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Thursday, 31 May 2007
Page: 1

Mr BROUGH (Minister for Families, Community Services and Indigenous Affairs and Minister Assisting the Prime Minister for Indigenous Affairs) (9:03 AM) —I move:

That this bill be now read a second time.

The primary purpose of this bill is to give effect to the government’s two key childcare measures from the 2007 budget. These measures are a substantial part of the extra $2.1 billion investment which focuses on helping Australian families with their childcare costs. The extra investment will take the total projected expenditure in child care over the next four years to $11 billion. Parents will have more choice about participating in the workforce and children will have more opportunities for quality child care.

The first measure provides for a 10 per cent increase in the rate of childcare benefit from 1 July 2007, over and above the normal CPI indexation increase that will also apply from that date. The total increase for families eligible for childcare benefit will be more than 13 per cent of their current rate. Depending on families’ incomes, this means up to an extra $20.50 per child per week towards childcare fees.

Over 730,000 families should benefit from the increase, and the Family Assistance Office will adjust families’ entitlements automatically. If a family receives childcare benefit as a fee discount, their childcare service will pass the increase on through reduced fees. A family that receives the benefit as a lump sum will get a bigger payment after lodging their 2007-08 tax return.

The second childcare measure in this bill will improve and speed up families’ access to the childcare tax rebate by converting it to a direct payment by the Family Assistance Office.

The childcare tax rebate is currently delivered through the tax system as a reduction in a family’s tax liability. It allows families to claim up to 30 per cent of their out-of-pocket childcare expenses, up to a value of $4,000 per child per year, also indexed annually. However, to ensure families received an accurate payment, they have had to wait up to two years to claim their rebate through the tax system. In addition, families with low or no tax liability may not have been able to claim their full childcare tax rebate entitlement and in some cases, due to having no tax liability, were not able to benefit at all from this measure.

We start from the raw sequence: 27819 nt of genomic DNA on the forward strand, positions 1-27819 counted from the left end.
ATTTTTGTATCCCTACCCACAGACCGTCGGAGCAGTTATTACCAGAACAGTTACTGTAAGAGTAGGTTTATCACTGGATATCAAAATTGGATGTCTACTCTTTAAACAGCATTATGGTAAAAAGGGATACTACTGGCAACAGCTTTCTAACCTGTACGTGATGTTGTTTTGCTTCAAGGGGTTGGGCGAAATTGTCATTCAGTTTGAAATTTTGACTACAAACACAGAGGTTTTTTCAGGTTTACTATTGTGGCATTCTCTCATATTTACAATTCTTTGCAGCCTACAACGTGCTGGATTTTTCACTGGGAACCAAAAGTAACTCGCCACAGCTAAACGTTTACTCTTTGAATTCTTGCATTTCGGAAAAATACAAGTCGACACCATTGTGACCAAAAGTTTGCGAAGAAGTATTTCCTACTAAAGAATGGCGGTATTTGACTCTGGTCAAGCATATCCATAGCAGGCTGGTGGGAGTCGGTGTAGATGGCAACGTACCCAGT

From 1 July 2007, the rebate will be delivered to families directly by the Family Assistance Office. At the end of each financial year in which the families have incurred the childcare expenses and following lodgement of tax returns, all families who are eligible for the childcare tax rebate, regardless of tax liability, will receive this assistance.

If a family paid for child care in both the 2005-06 and 2006-07 financial years, they could receive two childcare tax rebate payments after 1 July 2007—one through the tax system and one from the Family Assistance Office, potentially up to $8,000 assistance from the Howard government per child. For 2005-06 childcare costs, families will still need to keep receipts for incurred costs. However, for any childcare costs incurred after 1 July 2006, the Family Assistance Office will pay the childcare tax rebate annually directly into bank accounts after tax returns have been lodged.

The new arrangements will make a big difference to families in managing their childcare expenses.

The final measure in this budget bill is to help young people with disabilities and severe medical conditions, by extending to them the benefits of the health care card. About 25,000 full-time students aged between 16 and 25, who used to be carer allowance (child) care receivers, may now be eligible for a health care card in their own right.

Carer allowance (child) provides a health care card in the name of the young care receiver. However, access to the health care card stops when the young person turns 16 and, unless they qualify for a low income health care card, or they have access to a concession card through their qualification for an income support payment such as disability support pension, they will no longer have a concession card.

This $19.3 million initiative will help students with a disability or medical condition and their families in managing their ongoing medical costs. This, in turn, will help them to continue their education, enhancing the future contributions they can make to the Australian economy in the long term.

The new health care card will be valid for 12 months and young people will need to reapply for it each year, confirming their full-time student status.

Debate (on motion by Mr Edwards) adjourned.